IN RECENT YEARS, increasing numbers of gays and lesbians have stopped the game of hiding their personal lives. What they gain in shedding the burden of secrecy can be offset by prejudices.
Sometimes it's a landlord who decides a relationship between two men or two women is reason enough to evict them, regardless of their reliability in paying the rent or taking care of the property. Sometimes an employer's discovery of a worker's sexual orientation leads to termination. Or the job is never offered because an employer bases judgments on social standing, not ability.
For several years, there have been efforts to give lesbians and gays the same ability to appeal to the state Human Relations Commission other protected groups enjoy. Usually those bills are dead on arrival. This year, however, there are a few hopeful signs.
The strongest opposition comes from religious conservatives who cite Biblical arguments to support their fierce aversion to all aspects of homosexuality. Yet there are other Biblical messages that may also apply -- such as lessons about treating neighbors as one would like to be treated.
This country was founded on the belief that who or what you are should not deprive you of basic freedoms and legal protections. That's true for skin color and sex, as well as sexual orientation and religious belief.
A RINGING salute to the Baltimore County Council for finally passing legislation making t easier for authorities to enter homes and turn off alarm systems in the owner's absence.
The bill was proposed after a burglar alarm rang nonstop for six days in 1994 in a locked Randallstown home while the owner was abroad, but also as a result of other incidents of shorter duration.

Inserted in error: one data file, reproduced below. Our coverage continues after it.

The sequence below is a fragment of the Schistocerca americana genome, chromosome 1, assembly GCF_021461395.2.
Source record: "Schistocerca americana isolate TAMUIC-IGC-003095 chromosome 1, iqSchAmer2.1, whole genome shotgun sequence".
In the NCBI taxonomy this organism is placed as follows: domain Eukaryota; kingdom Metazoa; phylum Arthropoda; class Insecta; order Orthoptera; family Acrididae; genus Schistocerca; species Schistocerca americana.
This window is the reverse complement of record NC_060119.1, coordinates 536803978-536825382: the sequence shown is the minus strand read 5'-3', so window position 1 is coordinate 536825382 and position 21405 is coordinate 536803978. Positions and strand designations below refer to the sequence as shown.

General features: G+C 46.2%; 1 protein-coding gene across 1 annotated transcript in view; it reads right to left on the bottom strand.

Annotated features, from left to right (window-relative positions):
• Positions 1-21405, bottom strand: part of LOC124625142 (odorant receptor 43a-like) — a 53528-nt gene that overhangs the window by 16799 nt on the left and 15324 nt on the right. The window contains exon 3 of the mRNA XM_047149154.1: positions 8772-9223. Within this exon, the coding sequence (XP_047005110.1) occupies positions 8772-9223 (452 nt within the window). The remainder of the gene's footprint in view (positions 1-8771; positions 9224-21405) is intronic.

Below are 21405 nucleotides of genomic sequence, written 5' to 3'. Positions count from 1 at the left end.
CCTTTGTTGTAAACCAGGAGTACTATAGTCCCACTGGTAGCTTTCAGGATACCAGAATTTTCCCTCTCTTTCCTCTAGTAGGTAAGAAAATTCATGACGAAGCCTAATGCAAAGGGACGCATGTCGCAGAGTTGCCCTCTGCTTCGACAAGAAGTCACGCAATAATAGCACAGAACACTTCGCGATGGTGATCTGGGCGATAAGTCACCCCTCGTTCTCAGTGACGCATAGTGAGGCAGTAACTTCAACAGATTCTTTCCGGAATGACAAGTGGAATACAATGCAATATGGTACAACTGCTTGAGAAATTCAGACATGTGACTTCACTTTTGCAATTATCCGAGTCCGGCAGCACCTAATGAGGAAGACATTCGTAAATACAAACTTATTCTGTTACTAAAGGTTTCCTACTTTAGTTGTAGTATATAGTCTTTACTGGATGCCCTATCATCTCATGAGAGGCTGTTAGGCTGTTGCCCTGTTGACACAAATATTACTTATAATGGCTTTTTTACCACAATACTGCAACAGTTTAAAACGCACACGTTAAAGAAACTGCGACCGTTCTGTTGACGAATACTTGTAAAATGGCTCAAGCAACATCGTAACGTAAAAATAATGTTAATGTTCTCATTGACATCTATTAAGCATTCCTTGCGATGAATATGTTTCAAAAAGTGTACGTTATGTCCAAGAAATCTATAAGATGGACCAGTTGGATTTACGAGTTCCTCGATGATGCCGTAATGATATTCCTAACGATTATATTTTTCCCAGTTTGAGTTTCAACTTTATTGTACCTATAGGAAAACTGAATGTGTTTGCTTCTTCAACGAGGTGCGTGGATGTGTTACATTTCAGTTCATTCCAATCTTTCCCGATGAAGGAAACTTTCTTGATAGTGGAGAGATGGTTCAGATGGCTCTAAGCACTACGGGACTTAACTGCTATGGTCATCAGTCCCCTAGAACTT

It fills a gap in the laws that allow authorities to stop a public noise nuisance and to enter premises in cases of suspected emergency, but hindered them from shutting off the maddening racket of misfiring burglar alarms. The new law requires a court order for entry, which some judges have been reluctant to issue due to lack of a specific ordinance.
Council action was delayed over concern the proposed criminal offense was too severe. The sanction will now be a civil fine of $50 for unattended alarms ringing more than two hours at night and four hours during the day.
FEW EDUCATORS can lay claim to so sweeping a transformation of a public college as Thomas E. Bellavance wrought at Salisbury State. It was a sleepy state college deep in debt and short on accomplishments when he arrived 15 years ago. Now, the school has a hefty endowment, is a regional university that draws students from throughout the mid-Atlantic and has spawned a vibrant partnership with the historically black state college down the road in Princess Anne.
That is quite an accomplishment. Dr. Bellavance, who died this past weekend at 62, created an atmosphere that drew top-notch administrators, professors and students to Salisbury -- not to mention substantial contributions from such Eastern Shore businessmen as Frank Perdue and Richard A. Henson. He turned the campus into an economic, social and intellectual engine for the town and Lower Shore.